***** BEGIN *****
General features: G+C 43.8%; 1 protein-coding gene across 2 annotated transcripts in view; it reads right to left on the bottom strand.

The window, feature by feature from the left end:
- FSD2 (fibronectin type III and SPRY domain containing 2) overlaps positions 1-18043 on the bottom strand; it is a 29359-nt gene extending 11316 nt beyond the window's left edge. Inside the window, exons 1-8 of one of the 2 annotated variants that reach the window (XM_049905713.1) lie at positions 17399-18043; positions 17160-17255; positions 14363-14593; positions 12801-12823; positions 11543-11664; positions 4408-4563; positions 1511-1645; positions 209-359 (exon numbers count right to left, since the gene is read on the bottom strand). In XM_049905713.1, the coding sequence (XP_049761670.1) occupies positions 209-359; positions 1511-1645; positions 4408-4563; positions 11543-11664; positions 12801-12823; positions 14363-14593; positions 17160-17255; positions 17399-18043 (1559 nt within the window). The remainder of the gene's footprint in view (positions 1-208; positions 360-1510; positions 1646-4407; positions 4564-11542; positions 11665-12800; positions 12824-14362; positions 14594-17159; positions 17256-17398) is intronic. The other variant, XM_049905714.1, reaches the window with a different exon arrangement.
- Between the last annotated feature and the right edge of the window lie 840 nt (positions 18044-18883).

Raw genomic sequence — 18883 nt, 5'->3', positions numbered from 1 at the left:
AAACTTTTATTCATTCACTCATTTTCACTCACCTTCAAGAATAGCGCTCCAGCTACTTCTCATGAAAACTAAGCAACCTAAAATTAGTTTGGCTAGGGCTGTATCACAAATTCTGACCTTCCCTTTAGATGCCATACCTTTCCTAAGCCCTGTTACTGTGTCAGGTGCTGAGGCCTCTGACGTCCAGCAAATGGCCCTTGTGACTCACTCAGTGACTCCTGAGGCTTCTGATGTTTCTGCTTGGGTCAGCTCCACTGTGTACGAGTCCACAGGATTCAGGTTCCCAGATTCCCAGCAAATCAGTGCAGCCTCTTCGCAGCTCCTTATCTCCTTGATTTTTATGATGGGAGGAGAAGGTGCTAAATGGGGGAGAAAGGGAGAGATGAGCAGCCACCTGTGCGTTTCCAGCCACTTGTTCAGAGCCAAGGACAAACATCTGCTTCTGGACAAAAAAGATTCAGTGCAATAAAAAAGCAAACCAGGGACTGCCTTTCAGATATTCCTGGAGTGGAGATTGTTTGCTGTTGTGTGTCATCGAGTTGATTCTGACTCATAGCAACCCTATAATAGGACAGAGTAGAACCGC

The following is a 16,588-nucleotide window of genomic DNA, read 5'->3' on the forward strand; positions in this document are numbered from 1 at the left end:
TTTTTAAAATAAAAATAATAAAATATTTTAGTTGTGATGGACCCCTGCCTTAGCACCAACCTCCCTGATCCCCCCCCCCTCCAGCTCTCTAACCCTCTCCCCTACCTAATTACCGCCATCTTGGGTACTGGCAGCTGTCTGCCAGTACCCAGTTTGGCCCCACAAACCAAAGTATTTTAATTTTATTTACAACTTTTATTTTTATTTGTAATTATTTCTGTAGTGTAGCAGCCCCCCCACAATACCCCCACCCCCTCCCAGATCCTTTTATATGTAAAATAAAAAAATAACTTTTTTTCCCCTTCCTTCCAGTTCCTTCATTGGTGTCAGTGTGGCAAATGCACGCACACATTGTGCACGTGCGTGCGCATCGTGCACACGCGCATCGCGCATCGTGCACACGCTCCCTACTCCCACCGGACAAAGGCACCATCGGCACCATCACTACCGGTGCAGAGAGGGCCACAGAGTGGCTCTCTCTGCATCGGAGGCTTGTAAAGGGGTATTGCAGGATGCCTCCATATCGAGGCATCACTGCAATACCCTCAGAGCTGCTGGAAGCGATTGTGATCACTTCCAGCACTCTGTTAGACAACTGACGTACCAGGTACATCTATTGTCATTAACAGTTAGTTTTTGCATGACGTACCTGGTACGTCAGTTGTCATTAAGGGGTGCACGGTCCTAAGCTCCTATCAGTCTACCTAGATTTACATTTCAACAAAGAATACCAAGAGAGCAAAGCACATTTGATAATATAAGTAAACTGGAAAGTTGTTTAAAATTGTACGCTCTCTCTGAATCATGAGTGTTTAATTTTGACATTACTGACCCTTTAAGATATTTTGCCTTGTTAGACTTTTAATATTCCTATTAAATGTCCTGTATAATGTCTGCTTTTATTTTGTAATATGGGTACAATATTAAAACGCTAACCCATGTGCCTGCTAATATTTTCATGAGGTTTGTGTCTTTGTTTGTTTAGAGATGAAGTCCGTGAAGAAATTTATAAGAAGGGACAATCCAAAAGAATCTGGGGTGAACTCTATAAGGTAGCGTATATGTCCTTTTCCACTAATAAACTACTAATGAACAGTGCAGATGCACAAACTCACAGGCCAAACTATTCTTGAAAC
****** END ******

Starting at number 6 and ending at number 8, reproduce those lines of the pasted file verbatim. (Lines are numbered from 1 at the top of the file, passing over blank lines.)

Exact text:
AAACTTTTATTCATTCACTCATTTTCACTCACCTTCAAGAATAGCGCTCCAGCTACTTCTCATGAAAACTAAGCAACCTAAAATTAGTTTGGCTAGGGCTGTATCACAAATTCTGACCTTCCCTTTAGATGCCATACCTTTCCTAAGCCCTGTTACTGTGTCAGGTGCTGAGGCCTCTGACGTCCAGCAAATGGCCCTTGTGACTCACTCAGTGACTCCTGAGGCTTCTGATGTTTCTGCTTGGGTCAGCTCCACTGTGTACGAGTCCACAGGATTCAGGTTCCCAGATTCCCAGCAAATCAGTGCAGCCTCTTCGCAGCTCCTTATCTCCTTGATTTTTATGATGGGAGGAGAAGGTGCTAAATGGGGGAGAAAGGGAGAGATGAGCAGCCACCTGTGCGTTTCCAGCCACTTGTTCAGAGCCAAGGACAAACATCTGCTTCTGGACAAAAAAGATTCAGTGCAATAAAAAAGCAAACCAGGGACTGCCTTTCAGATATTCCTGGAGTGGAGATTGTTTGCTGTTGTGTGTCATCGAGTTGATTCTGACTCATAGCAACCCTATAATAGGACAGAGTAGAACCGC

The following is a 16,588-nucleotide window of genomic DNA, read 5'->3' on the forward strand; positions in this document are numbered from 1 at the left end:
TTTTTAAAATAAAAATAATAAAATATTTTAGTTGTGATGGACCCCTGCCTTAGCACCAACCTCCCTGATCCCCCCCCCCTCCAGCTCTCTAACCCTCTCCCCTACCTAATTACCGCCATCTTGGGTACTGGCAGCTGTCTGCCAGTACCCAGTTTGGCCCCACAAACCAAAGTATTTTAATTTTATTTACAACTTTTATTTTTATTTGTAATTATTTCTGTAGTGTAGCAGCCCCCCCACAATACCCCCACCCCCTCCCAGATCCTTTTATATGTAAAATAAAAAAATAACTTTTTTTCCCCTTCCTTCCAGTTCCTTCATTGGTGTCAGTGTGGCAAATGCACGCACACATTGTGCACGTGCGTGCGCATCGTGCACACGCGCATCGCGCATCGTGCACACGCTCCCTACTCCCACCGGACAAAGGCACCATCGGCACCATCACTACCGGTGCAGAGAGGGCCACAGAGTGGCTCTCTCTGCATCGGAGGCTTGTAAAGGGGTATTGCAGGATGCCTCCATATCGAGGCATCACTGCAATACCCTCAGAGCTGCTGGAAGCGATTGTGATCACTTCCAGCACTCTGTTAGACAACTGACGTACCAGGTACATCTATTGTCATTAACAGTTAGTTTTTGCATGACGTACCTGGTACGTCAGTTGTCATTAAGGGGTGCACGGTCCTAAGCTCCTATCAGTCTACCTAGATTTACATTTCAACAAAGAATACCAAGAGAGCAAAGCACATTTGATAATATAAGTAAACTGGAAAGTTGTTTAAAATTGTACGCTCTCTCTGAATCATGAGTGTTTAATTTTGACATTACTGACCCTTTAAGATATTTTGCCTTGTTAGACTTTTAATATTCCTATTAAATGTCCTGTATAATGTCTGCTTTTATTTTGTAATATGGGTACAATATTAAAACGCTAACCCATGTGCCTGCTAATATTTTCATGAGGTTTGTGTCTTTGTTTGTTTAGAGATGAAGTCCGTGAAGAAATTTATAAGAAGGGACAATCCAAAAGAATCTGGGGTGAACTCTATAAGGTAGCGTATATGTCCTTTTCCACTAATAAACTACTAATGAACAGTGCAGATGCACAAACTCACAGGCCAAACTATTCTTGAAAC